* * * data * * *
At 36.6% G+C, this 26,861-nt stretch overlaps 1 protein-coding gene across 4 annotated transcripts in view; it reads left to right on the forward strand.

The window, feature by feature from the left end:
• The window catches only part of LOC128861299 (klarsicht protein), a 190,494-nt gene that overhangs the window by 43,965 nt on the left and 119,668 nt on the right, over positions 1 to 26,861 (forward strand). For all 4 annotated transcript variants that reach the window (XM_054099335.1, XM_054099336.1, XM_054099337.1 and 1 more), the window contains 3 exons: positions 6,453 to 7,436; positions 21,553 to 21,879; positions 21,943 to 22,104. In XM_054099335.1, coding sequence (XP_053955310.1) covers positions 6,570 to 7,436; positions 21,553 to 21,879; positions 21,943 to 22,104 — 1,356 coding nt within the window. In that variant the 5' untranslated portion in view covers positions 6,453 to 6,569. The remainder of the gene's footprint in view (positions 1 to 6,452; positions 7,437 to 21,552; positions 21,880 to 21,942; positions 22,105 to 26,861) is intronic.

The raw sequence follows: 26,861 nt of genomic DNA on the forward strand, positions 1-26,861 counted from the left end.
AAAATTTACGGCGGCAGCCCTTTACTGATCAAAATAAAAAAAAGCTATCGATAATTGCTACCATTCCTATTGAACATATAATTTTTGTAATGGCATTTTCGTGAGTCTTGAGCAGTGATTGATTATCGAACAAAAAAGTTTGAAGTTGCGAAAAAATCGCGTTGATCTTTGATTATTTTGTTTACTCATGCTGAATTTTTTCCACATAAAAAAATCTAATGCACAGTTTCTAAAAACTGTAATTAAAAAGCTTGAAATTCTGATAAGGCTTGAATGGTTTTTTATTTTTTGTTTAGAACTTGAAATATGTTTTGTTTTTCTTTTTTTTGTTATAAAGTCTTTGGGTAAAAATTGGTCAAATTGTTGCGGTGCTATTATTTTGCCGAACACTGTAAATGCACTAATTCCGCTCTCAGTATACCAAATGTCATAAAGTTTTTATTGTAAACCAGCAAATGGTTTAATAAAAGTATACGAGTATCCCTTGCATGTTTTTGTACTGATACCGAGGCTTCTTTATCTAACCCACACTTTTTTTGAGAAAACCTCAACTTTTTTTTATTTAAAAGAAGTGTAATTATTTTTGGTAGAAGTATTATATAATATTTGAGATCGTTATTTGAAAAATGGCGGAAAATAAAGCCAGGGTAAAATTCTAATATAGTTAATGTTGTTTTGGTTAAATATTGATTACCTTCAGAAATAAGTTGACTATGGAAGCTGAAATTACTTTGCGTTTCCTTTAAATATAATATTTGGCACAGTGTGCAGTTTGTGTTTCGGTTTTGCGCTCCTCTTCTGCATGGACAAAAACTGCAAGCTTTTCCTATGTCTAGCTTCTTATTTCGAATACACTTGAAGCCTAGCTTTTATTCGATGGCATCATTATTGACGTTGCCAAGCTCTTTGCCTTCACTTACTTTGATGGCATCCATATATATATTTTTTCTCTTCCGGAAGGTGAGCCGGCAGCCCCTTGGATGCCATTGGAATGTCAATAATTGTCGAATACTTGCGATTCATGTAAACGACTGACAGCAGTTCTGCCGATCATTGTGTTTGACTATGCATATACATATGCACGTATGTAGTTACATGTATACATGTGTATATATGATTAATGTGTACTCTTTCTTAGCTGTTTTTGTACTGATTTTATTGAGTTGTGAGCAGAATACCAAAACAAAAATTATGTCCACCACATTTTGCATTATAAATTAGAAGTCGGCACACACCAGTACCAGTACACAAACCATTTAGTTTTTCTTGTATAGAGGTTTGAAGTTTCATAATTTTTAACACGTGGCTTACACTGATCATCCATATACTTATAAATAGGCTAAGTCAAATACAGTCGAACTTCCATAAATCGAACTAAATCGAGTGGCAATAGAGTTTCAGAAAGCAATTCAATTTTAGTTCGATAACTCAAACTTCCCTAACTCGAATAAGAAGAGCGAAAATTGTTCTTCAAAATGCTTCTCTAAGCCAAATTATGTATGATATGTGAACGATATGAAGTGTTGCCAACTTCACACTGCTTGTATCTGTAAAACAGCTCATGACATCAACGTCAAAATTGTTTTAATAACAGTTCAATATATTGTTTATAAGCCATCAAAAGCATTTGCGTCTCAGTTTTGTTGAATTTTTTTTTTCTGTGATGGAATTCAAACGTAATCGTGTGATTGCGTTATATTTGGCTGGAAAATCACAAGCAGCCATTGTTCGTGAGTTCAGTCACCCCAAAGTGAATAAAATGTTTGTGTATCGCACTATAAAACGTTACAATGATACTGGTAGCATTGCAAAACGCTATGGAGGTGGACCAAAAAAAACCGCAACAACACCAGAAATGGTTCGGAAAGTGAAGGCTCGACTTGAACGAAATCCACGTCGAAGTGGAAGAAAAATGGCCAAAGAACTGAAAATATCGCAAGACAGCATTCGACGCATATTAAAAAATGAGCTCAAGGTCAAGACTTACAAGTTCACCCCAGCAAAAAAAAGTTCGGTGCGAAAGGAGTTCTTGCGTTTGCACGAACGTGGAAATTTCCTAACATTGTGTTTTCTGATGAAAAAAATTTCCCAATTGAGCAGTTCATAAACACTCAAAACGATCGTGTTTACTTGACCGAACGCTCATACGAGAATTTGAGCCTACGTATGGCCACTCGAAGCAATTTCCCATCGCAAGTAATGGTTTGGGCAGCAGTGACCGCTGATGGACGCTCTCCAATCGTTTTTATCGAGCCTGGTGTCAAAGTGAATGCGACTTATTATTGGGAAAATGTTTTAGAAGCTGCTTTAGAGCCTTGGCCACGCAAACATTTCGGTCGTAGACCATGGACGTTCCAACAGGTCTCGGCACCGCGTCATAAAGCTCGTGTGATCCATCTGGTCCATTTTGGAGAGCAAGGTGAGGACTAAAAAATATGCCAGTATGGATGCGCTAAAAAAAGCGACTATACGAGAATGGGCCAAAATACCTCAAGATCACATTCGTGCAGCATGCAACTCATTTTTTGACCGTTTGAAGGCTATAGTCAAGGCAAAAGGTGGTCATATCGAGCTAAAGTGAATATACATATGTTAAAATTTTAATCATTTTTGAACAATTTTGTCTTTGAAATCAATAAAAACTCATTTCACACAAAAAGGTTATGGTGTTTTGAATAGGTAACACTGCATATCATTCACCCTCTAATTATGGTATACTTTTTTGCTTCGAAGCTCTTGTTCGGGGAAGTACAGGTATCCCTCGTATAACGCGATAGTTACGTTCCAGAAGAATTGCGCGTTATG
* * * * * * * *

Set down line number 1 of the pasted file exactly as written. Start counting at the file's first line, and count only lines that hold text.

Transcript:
At 36.6% G+C, this 26,861-nt stretch overlaps 1 protein-coding gene across 4 annotated transcripts in view; it reads left to right on the forward strand.